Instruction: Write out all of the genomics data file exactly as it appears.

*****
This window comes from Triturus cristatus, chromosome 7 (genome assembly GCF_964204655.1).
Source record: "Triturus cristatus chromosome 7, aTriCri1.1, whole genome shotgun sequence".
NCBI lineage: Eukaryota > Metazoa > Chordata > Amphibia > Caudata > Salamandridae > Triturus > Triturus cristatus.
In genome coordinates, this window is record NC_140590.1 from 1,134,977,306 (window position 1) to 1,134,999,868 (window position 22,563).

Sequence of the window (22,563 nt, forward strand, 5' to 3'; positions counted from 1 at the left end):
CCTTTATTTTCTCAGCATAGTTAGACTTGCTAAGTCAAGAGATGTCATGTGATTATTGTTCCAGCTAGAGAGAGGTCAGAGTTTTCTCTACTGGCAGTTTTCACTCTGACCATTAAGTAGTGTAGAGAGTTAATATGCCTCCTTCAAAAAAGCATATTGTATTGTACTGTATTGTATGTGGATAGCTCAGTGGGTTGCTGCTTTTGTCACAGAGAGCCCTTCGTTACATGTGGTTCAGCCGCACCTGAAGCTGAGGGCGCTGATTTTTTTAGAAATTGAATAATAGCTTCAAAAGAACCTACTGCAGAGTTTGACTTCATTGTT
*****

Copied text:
This window comes from Triturus cristatus, chromosome 7 (genome assembly GCF_964204655.1).
Source record: "Triturus cristatus chromosome 7, aTriCri1.1, whole genome shotgun sequence".
NCBI lineage: Eukaryota > Metazoa > Chordata > Amphibia > Caudata > Salamandridae > Triturus > Triturus cristatus.
In genome coordinates, this window is record NC_140590.1 from 1,134,977,306 (window position 1) to 1,134,999,868 (window position 22,563).

Sequence of the window (22,563 nt, forward strand, 5' to 3'; positions counted from 1 at the left end):
CCTTTATTTTCTCAGCATAGTTAGACTTGCTAAGTCAAGAGATGTCATGTGATTATTGTTCCAGCTAGAGAGAGGTCAGAGTTTTCTCTACTGGCAGTTTTCACTCTGACCATTAAGTAGTGTAGAGAGTTAATATGCCTCCTTCAAAAAAGCATATTGTATTGTACTGTATTGTATGTGGATAGCTCAGTGGGTTGCTGCTTTTGTCACAGAGAGCCCTTCGTTACATGTGGTTCAGCCGCACCTGAAGCTGAGGGCGCTGATTTTTTTAGAAATTGAATAATAGCTTCAAAAGAACCTACTGCAGAGTTTGACTTCATTGTT